Avi Diamond is a multi-instrumentalist and singer-songwriter based in the Pittsburgh area. She mixes soulful vocals, acoustic-folk instrumentation and brutally honest storytelling to create a unique musical experience.
How did you become interested in music?
Avi Diamond: I started playing piano when I was a kid. I grew up in Squirrel Hill and there was a woman who lived next door who would give me informal piano lessons and teach me to play songs I liked by ear. I kept playing piano and started taking voice lessons but I never thought I was good enough to do music professionally. I went to CAPA for high school and focused on literary arts. When it came time to do our graduation projects, I decided to write an album. These projects are really involved, so it ended up being 17 songs. Some of them sucked but some of them were good and I got a lot of good feedback. There was one literary arts teacher there who used to make me cry a lot, I guess because I wasn’t doing what she wanted. I told her, “I want to do music anyway. I don’t want to write.” So I did.
When I graduated high school I went to Duquesne for music therapy with a focus in jazz voice. I trained with my mentor Maureen Budway there and started performing more after graduation and going to jazz clubs. I didn’t really have enough confidence to put myself out there, though until I went to The Space Upstairs in Point Breeze. It’s Second Saturday performances are really wild and I would go every week. I started meeting really wonderful people. Actually, I met Princess Jafar there and she did my first music video and I ended up recording my first album. It was Duquesne that gave me the training but it was the community that pushed me to start collaborating and gave me confidence.
How would you describe your sound?
AD: A few people have told me my voice reminds them of Amy Winehouse, which I think is a huge compliment. I’ve also been told that my music sounds like a melding of Alanis Morissette and Gillan Welch. I think I’d say it’s folk/americana with jazz sensibilities. I’m also very influenced by Fiona Apple and I love ‘90s pop. Nineties music was the height of music, in my opinion.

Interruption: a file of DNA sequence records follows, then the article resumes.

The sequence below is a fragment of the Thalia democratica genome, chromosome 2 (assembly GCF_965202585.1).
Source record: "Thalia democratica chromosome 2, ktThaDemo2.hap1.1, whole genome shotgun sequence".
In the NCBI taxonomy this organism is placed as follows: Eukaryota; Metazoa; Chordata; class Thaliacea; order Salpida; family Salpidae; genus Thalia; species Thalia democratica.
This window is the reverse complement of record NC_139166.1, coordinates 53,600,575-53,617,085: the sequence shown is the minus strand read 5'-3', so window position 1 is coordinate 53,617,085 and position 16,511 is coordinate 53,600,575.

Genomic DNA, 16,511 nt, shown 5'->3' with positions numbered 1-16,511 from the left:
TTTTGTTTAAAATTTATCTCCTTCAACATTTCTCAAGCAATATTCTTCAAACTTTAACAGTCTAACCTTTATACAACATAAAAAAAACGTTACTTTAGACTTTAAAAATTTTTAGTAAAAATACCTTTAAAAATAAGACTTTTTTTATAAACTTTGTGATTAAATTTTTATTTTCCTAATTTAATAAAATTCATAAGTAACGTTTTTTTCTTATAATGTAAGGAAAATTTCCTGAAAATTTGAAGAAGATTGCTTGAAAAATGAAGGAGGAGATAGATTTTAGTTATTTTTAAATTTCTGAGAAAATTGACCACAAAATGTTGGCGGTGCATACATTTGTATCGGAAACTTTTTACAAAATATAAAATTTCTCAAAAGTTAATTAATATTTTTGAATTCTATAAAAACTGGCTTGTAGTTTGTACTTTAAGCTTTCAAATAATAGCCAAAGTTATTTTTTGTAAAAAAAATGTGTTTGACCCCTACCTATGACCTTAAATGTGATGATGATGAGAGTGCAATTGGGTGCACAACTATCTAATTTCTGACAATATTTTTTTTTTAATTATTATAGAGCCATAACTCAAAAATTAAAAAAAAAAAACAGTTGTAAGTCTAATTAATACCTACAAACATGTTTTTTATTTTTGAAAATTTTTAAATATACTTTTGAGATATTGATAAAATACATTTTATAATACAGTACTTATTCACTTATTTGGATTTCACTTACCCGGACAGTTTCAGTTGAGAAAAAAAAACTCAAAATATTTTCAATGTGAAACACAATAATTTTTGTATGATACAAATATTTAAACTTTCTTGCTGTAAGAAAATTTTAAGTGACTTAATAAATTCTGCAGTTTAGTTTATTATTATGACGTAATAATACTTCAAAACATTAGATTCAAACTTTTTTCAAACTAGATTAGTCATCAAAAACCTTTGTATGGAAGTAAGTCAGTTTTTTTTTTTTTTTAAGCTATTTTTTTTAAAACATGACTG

What's the music community in Pittsburgh like?
I’ve met some really wonderful friends through the Pittsburgh music community. There are different pockets depending on what genre you play. I’m connected to a lot of the folk/americana people.
When I first started playing I noticed that women musicians sometimes get pitted against each other; like there’s only one space for a women’s band in a line up. I don’t think it has to be that way. I’ve learned who I should be talking to and aligning myself with when it comes to that.
Do you have any upcoming releases?
AD: My most recent release was in the summer of 2019. I’m really proud of that album. I wrote over the span of two years. It’s called Barefoot. I’m really inspired by nature and I think that it has these healing capabilities. It grounds me and takes me back to what’s important to me. In my song writing for Barefoot I used imagery of animals and nature to represent experiences I’ve had in my life with moving from insecurity into empowerment. I hope it causes people to be more grounded and empowered. Musically, it’s a lot more folky than my other stuff. But there’s one song that's a completely raw, rock-type track. I do have an upcoming music video release which is being edited right now.
Check out Avi at this week’s Sunday Showcase (7/12) at noon. Any donations from this week’s show will go to Proud Haven, a nonprofit organization that provides services to queer youth who are experiencing homelessness and housing instability in Pittsburgh.
To keep up with Avi Diamond, follow her on Facebook.